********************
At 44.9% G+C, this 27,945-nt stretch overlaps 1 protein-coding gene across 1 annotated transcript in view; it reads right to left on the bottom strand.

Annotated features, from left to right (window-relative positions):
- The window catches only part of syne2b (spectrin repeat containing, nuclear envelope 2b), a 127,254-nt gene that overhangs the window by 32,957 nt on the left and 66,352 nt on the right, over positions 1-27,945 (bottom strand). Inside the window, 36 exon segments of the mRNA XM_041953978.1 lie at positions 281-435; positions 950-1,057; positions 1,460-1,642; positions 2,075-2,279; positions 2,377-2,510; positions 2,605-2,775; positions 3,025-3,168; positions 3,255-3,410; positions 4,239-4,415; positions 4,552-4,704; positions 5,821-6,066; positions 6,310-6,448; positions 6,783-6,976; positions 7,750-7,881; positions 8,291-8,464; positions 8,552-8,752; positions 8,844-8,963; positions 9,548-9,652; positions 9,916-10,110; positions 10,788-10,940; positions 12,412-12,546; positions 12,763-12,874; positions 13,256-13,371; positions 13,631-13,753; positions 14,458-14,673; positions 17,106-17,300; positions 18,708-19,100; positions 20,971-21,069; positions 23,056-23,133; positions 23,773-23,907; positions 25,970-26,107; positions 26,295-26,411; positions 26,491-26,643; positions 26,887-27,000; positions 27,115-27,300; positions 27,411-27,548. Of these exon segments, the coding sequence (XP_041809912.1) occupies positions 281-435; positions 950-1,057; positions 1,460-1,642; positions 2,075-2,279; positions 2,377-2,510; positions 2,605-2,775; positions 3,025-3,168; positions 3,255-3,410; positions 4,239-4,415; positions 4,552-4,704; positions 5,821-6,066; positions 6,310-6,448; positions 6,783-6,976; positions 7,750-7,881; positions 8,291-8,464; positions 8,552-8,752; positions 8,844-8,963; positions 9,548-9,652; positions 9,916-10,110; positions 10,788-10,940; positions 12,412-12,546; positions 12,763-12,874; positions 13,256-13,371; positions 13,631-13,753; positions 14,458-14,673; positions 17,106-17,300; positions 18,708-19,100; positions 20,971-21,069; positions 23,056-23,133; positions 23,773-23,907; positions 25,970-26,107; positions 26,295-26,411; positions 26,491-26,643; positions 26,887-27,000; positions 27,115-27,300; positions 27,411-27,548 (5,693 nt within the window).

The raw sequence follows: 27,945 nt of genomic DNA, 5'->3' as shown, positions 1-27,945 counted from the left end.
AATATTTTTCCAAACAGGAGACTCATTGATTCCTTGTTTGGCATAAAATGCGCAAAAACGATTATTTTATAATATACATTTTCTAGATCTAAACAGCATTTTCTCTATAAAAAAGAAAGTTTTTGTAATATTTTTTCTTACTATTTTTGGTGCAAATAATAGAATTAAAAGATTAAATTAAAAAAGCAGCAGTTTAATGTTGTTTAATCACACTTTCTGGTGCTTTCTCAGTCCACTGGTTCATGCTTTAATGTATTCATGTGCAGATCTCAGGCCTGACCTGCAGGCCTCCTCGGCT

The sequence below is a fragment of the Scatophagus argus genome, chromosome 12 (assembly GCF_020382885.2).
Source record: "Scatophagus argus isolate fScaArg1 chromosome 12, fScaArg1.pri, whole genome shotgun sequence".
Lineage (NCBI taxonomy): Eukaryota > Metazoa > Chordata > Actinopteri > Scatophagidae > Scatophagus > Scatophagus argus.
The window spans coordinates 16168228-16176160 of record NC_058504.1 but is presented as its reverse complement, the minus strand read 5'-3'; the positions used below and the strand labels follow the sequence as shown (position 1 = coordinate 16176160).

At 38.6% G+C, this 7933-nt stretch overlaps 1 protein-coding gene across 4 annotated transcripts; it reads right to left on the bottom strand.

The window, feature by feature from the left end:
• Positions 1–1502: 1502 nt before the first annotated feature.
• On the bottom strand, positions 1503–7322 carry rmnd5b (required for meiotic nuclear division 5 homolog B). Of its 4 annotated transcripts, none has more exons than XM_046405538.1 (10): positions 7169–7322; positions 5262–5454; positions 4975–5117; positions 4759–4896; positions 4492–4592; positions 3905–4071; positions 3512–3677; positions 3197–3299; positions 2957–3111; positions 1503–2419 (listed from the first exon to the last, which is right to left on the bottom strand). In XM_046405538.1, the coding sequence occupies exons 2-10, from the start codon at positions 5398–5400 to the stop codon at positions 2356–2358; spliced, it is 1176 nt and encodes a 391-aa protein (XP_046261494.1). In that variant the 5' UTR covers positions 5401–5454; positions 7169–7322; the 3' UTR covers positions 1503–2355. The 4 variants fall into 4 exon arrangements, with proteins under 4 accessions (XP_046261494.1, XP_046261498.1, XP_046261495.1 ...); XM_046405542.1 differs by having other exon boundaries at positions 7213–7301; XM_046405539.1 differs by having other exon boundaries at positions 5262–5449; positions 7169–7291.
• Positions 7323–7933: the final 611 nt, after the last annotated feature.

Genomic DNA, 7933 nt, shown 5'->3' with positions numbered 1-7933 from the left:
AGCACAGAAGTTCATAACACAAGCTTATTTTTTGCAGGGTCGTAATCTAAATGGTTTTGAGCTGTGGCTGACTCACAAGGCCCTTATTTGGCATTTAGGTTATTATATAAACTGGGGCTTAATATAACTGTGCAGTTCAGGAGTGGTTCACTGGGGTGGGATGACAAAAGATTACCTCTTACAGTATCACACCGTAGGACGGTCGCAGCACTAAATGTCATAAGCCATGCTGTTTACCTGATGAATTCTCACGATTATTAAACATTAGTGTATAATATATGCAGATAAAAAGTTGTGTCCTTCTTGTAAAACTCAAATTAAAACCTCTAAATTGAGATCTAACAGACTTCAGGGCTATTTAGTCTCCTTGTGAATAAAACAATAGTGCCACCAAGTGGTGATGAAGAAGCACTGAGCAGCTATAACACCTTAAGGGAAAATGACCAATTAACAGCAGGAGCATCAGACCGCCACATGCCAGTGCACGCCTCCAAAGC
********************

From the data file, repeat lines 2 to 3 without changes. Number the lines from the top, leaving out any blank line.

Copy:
Annotated features, from left to right (window-relative positions):
- The window catches only part of syne2b (spectrin repeat containing, nuclear envelope 2b), a 127,254-nt gene that overhangs the window by 32,957 nt on the left and 66,352 nt on the right, over positions 1-27,945 (bottom strand). Inside the window, 36 exon segments of the mRNA XM_041953978.1 lie at positions 281-435; positions 950-1,057; positions 1,460-1,642; positions 2,075-2,279; positions 2,377-2,510; positions 2,605-2,775; positions 3,025-3,168; positions 3,255-3,410; positions 4,239-4,415; positions 4,552-4,704; positions 5,821-6,066; positions 6,310-6,448; positions 6,783-6,976; positions 7,750-7,881; positions 8,291-8,464; positions 8,552-8,752; positions 8,844-8,963; positions 9,548-9,652; positions 9,916-10,110; positions 10,788-10,940; positions 12,412-12,546; positions 12,763-12,874; positions 13,256-13,371; positions 13,631-13,753; positions 14,458-14,673; positions 17,106-17,300; positions 18,708-19,100; positions 20,971-21,069; positions 23,056-23,133; positions 23,773-23,907; positions 25,970-26,107; positions 26,295-26,411; positions 26,491-26,643; positions 26,887-27,000; positions 27,115-27,300; positions 27,411-27,548. Of these exon segments, the coding sequence (XP_041809912.1) occupies positions 281-435; positions 950-1,057; positions 1,460-1,642; positions 2,075-2,279; positions 2,377-2,510; positions 2,605-2,775; positions 3,025-3,168; positions 3,255-3,410; positions 4,239-4,415; positions 4,552-4,704; positions 5,821-6,066; positions 6,310-6,448; positions 6,783-6,976; positions 7,750-7,881; positions 8,291-8,464; positions 8,552-8,752; positions 8,844-8,963; positions 9,548-9,652; positions 9,916-10,110; positions 10,788-10,940; positions 12,412-12,546; positions 12,763-12,874; positions 13,256-13,371; positions 13,631-13,753; positions 14,458-14,673; positions 17,106-17,300; positions 18,708-19,100; positions 20,971-21,069; positions 23,056-23,133; positions 23,773-23,907; positions 25,970-26,107; positions 26,295-26,411; positions 26,491-26,643; positions 26,887-27,000; positions 27,115-27,300; positions 27,411-27,548 (5,693 nt within the window).